Sure. I have a News object, which should contain Date and Body, and I have an SQL query which returns those fields, but I don't know how to use an abstract factory pattern to create News object.
You are trying to create a News object in data access layer, right? Probably in a NewsProvider class, something like this...
I am.
Why can't you simply initialize your `News` objects there?
I believe I can do that. Thank you for your help!
You are welcome.

Both too gener­ic and too spe­cif­ic ques­tions share sev­er­al el­e­ments:

  • They are born in a con­text where the au­thor asks them too soon, with­out think­ing a bit about the ac­tu­al prob­lem. They are of­ten based on the first idea the au­thor thought of (like the will­ing­ness to know more about Open­Graph or the as­so­ci­a­tion be­tween cre­at­ing ob­jects and the us­age of a fac­to­ry pat­tern).

  • The suc­ces­sion of ques­tions and an­swers show very quick­ly the lack of pri­or thought about the prob­lem and of­ten high­light the prob­lem it­self.

  • The ques­tion can be an­swered as-is, but the an­swer won't help the au­thor of the ques­tion. In the first ex­am­ple, the an­swer con­sists of the RTFM in a form of two links to the doc­u­men­ta­tion. In the sec­ond ex­am­ple, the an­swer would be the ac­tu­al im­ple­men­ta­tion of an ab­stract fac­to­ry pat­tern in a spe­cif­ic case, with­out con­sid­er­ing how ab­surd would it be there.

When faced with those ques­tions, lead the au­thor to the un­der­stand­ing that he needs to work more on his ques­tions in the fu­ture.

Where to start ques­tions

Those ques­tions are more dif­fi­cult to an­swer, for two rea­sons: you need to know the pro­file of the per­son ask­ing the ques­tion and you need to fig­ure out what are the ac­tu­al in­ten­tions of the per­son.

What makes them dif­fi­cult is also the num­ber of forms they can take.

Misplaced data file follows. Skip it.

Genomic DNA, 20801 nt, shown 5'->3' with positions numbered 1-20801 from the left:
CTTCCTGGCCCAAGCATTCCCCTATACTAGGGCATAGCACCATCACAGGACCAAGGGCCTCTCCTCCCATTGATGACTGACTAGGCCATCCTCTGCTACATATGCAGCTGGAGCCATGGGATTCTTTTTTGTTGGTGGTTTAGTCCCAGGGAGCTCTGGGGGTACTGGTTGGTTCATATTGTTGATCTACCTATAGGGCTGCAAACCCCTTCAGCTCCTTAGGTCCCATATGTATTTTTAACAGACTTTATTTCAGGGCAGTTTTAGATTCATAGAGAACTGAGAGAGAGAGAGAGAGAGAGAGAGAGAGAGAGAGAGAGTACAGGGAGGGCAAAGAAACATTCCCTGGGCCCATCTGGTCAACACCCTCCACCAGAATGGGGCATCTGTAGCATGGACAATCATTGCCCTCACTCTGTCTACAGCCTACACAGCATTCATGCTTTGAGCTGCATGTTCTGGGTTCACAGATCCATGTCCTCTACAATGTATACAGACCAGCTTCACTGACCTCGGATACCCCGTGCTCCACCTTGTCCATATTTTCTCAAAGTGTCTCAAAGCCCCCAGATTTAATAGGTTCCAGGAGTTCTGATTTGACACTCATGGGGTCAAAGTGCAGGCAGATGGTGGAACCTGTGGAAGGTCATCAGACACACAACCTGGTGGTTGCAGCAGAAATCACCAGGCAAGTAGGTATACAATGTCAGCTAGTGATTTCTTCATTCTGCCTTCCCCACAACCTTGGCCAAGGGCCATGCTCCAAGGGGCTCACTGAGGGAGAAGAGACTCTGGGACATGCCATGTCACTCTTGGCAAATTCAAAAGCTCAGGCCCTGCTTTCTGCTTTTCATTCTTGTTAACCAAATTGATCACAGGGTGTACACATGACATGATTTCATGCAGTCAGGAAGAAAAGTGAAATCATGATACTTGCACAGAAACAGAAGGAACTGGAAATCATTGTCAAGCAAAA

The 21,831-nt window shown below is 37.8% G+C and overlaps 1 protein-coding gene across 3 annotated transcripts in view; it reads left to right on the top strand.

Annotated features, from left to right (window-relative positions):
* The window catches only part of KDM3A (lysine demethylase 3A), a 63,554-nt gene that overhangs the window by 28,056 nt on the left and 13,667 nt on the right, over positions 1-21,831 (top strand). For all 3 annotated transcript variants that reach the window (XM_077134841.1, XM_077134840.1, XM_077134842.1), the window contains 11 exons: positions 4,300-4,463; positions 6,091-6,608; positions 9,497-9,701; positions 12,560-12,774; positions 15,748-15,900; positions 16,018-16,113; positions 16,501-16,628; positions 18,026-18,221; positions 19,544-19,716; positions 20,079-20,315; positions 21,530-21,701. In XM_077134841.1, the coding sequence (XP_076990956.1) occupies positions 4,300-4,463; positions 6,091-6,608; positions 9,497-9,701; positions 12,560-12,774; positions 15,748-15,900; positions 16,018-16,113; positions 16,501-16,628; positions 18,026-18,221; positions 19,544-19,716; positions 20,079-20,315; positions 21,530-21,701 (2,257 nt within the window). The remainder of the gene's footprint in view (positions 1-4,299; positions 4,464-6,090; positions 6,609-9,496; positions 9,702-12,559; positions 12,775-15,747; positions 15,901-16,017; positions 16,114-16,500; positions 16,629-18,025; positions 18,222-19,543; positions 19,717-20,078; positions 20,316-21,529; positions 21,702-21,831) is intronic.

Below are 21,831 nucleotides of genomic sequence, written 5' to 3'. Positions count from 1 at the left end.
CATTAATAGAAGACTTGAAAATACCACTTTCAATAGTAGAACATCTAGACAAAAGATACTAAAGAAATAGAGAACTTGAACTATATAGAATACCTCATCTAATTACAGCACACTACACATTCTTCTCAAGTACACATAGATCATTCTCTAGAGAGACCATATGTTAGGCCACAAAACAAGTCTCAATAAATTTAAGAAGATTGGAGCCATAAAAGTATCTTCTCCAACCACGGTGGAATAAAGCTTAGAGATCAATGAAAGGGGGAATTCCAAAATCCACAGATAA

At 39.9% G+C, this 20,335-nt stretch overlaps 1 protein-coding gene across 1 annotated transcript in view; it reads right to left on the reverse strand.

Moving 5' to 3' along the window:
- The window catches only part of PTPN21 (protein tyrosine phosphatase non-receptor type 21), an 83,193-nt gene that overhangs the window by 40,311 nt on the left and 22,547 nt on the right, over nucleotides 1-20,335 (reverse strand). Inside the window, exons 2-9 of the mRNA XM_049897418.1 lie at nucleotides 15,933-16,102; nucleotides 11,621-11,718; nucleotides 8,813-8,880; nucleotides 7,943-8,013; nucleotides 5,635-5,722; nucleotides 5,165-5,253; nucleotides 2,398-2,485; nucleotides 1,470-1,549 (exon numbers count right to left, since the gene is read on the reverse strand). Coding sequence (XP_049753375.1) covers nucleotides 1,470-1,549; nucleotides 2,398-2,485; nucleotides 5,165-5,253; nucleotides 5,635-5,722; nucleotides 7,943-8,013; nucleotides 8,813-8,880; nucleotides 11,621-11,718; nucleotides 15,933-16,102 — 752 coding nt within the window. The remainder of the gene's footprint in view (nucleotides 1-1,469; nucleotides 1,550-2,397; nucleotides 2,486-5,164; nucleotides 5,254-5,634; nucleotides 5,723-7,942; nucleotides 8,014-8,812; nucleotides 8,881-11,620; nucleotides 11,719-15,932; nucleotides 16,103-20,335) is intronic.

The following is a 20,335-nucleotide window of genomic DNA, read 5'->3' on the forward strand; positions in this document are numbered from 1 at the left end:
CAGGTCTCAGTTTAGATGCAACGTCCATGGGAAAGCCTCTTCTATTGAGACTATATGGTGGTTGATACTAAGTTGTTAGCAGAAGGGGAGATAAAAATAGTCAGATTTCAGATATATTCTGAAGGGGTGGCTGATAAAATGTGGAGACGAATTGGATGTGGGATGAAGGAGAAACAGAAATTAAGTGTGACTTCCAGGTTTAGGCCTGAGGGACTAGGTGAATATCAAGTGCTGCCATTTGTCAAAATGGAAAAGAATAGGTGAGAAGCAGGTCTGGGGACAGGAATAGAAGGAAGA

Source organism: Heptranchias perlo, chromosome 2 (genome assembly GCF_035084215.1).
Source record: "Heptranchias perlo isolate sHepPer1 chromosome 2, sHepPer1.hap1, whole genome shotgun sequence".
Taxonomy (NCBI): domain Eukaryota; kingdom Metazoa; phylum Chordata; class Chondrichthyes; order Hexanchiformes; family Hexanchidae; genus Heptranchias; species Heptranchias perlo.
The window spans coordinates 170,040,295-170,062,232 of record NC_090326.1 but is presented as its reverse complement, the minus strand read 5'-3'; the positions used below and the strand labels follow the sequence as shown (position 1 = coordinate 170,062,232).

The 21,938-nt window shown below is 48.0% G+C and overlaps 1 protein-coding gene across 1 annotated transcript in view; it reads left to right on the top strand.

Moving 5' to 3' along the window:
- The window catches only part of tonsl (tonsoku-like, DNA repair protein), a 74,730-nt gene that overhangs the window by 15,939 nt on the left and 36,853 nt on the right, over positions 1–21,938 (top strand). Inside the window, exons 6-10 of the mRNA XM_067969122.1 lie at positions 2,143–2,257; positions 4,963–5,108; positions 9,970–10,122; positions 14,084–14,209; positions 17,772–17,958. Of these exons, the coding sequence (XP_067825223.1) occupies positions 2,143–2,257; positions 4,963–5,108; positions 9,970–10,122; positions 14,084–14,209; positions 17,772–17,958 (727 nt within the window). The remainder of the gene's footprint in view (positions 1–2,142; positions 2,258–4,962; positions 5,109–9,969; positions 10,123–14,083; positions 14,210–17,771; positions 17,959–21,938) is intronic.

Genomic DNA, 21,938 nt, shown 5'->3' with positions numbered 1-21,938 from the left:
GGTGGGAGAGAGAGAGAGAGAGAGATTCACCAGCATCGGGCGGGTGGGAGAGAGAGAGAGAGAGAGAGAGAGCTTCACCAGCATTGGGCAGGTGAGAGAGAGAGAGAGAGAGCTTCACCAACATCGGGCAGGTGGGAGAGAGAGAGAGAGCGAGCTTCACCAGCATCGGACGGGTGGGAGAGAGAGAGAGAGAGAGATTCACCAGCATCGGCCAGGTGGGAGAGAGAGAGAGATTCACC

I don't un­der­stand point­ers. Could you ex­plain them to me, please?


I want to learn Java. Do you have any­thing to rec­om­mend?


I'm won­der­ing what pat­tern should I use here...

are all re­quir­ing you, the an­swer­er, to do all the work of elu­ci­da­tion of the ac­tu­al prob­lem or need the asker­er is fac­ing. This makes those ques­tions close to ear­ly ques­tions, the dif­fer­ence be­ing the scope. In ear­ly ques­tions, there is not much to do: you show to the per­son that the ques­tion is ei­ther too gen­er­al or starts on a wrong premise, and then let the per­son on her own. Where to start ques­tions, on the oth­er hand, re­quire much more work: you have to ac­tu­al­ly de­ter­mine the con­text, the prob­lem and the mo­tive. Is the per­son look­ing to learn Java be­cause she wants to learn a new lan­guage? Or be­cause she needs to work on a Java-re­lat­ed pro­ject? Or be­cause she is ex­pect­ed to mod­i­fy JavaScript code and mis­tak­en­ly call the lan­guage Java?

I'm not sure how should such ques­tions be ad­dressed, and do they need to be ad­dressed in the first place. One thing is sure: the per­son ask­ing those ques­tions should be en­cour­aged to re­con­sid­er the ques­tion, think twice, search about the sub­ject, and ask an­oth­er ques­tion only when the ques­tion is ac­tu­al­ly con­struc­tive and an­swer­able.